Teaching at the Teachers’ Convention

I’m excited about teaching at the Association of Christian Schools International teachers’ convention in Anaheim. If you’ve seen my newsletter for November, you know that I’m giving two seminars, one on grammar and one on fantasy.

Fantasy, you’re probably not surprised about, but grammar? 😮 Yep, and I even enjoy doing it. The thing is, I’ve learned so much more about grammar since I became a writer. No, not the nuts-and-bolts of verb identification, or anything like that. Rather I understand more clearly the function of grammar and how we actually learn to write.

If you’re wondering, it’s no different than how we learned to speak—we imitate. So if you are exposed to good literature, if someone reads aloud to you, chances are you will be a better writer because you will unconsciously imitate the writing you read and hear.

There’s more—specific stuff teachers can do to incorporate grammar in with reading and writing. I’m sure you’d all love to hear the whole talk! 😉

The fantasy workshop is fun, too. Last year when I was putting out handouts, I overheard a couple teachers talking and they were wondering which side of the fence I would come down on. Happily, they were all smiles when they left—and I only had a dozen or so walk out. 😀 Just kidding about that last item.

Actually I’m up front about my bias. I tell them right at the start that I write Christian fantasy. The main thrust, as I’ve written here a number of times, is to encourage teaching critical thinking, but I also get a chance to introduce these educators to Christian fantasy. Earlier I asked a number of writers if they would like to make some books or bookmarks available for these teachers/librarians.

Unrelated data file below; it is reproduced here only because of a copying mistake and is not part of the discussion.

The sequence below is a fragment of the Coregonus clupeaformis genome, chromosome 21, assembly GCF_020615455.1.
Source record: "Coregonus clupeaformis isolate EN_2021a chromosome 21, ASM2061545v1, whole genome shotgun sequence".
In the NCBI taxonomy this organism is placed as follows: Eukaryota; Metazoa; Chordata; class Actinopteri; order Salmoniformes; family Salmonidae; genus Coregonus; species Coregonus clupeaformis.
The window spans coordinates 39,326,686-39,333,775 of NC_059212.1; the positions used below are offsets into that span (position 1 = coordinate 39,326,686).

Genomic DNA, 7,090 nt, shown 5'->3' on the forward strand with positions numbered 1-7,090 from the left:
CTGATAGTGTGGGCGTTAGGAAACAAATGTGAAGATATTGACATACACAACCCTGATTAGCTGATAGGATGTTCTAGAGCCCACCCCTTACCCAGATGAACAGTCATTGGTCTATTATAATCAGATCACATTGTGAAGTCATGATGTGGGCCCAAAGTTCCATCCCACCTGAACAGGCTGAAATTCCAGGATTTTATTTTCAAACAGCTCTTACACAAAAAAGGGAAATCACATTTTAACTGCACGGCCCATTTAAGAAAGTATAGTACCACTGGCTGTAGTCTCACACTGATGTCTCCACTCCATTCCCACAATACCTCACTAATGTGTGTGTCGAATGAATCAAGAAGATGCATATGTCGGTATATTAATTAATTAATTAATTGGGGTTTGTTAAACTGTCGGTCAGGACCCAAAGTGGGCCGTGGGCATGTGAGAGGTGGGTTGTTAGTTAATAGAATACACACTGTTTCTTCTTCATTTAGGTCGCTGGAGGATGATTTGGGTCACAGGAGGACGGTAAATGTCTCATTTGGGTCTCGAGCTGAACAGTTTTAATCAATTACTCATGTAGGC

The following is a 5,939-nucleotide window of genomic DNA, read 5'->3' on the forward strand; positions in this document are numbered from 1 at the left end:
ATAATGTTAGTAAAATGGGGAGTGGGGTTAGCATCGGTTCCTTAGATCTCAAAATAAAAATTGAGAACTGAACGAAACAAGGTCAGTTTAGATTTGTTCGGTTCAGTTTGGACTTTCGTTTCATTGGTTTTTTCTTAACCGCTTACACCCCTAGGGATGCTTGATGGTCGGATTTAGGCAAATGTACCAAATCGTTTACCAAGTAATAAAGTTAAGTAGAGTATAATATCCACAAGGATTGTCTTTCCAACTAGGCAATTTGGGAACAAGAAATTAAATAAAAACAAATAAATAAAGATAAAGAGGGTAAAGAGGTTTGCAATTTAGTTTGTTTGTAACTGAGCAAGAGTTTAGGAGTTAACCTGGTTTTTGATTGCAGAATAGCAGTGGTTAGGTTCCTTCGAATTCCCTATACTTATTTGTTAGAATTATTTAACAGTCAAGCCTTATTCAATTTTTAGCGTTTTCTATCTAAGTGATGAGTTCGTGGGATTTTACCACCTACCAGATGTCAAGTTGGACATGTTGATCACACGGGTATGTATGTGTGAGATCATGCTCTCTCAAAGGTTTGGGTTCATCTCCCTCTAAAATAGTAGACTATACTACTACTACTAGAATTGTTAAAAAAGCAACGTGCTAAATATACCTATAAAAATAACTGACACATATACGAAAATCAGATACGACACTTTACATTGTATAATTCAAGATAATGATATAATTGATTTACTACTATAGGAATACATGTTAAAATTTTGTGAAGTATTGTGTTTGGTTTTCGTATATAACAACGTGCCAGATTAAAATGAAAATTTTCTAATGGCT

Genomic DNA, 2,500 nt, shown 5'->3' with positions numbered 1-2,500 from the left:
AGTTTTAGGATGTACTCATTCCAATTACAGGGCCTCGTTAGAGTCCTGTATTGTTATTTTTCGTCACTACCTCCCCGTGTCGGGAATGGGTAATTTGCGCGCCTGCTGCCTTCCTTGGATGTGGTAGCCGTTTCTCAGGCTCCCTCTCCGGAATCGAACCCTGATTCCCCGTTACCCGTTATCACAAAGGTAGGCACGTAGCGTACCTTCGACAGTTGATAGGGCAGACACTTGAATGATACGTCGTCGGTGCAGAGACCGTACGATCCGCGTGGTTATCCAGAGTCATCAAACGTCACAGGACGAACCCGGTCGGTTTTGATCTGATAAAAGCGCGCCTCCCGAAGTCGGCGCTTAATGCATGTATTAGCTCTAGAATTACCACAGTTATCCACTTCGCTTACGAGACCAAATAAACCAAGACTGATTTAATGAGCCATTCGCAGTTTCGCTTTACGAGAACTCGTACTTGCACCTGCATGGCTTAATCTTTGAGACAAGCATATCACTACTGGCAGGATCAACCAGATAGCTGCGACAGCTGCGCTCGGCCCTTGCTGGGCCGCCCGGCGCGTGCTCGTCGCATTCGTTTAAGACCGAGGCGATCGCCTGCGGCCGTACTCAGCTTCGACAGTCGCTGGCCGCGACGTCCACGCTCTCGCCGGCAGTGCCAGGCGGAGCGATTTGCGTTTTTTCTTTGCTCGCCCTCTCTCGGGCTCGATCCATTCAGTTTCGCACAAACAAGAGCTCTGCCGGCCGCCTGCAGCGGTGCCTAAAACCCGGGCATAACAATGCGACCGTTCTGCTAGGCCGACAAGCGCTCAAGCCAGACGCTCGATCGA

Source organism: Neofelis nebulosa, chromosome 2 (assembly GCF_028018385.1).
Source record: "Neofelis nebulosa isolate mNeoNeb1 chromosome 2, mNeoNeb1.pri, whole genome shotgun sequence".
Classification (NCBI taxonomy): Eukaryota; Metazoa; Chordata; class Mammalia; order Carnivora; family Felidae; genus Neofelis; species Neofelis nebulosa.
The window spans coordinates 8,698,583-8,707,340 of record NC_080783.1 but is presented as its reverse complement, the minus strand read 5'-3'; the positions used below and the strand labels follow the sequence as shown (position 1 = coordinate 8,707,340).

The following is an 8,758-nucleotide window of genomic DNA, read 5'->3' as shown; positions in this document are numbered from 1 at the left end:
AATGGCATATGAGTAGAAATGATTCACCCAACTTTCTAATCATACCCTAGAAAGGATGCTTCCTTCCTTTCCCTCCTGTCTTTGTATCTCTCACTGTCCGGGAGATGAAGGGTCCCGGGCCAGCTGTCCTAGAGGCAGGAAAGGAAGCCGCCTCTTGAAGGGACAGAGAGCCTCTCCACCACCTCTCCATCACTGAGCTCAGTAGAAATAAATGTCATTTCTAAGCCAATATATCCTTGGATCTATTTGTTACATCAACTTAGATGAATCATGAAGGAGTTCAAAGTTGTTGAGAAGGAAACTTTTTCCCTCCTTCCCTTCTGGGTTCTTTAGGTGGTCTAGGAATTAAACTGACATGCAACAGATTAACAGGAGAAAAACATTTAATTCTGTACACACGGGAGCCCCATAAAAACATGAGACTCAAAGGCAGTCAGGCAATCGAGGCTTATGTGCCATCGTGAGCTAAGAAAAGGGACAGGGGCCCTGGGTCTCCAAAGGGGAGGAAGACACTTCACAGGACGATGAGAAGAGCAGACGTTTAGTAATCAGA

I had a generous number of items donated. I’m still uncertain how best to make these available, but part of the problem is that I don’t have a clue how many will attend. Did I mention that the fantasy seminar is on the last day of the conference, during the last time-slot for seminars?

I remember those convention days. After non-stop workshops, trolling the aisles of the exhibit halls for freebies or for things you want to tell your principal you really NEED, after meeting and greeting friends working in far away places, after attending the morning and evening general sessions, by the end, your brain feels fried. Sort of like writers’ conferences.

That’s when I get to teach—at the end, when the brains are all well-done! 🙂

Published in: on November 20, 2007 at 6:00 am  Comments (4)  
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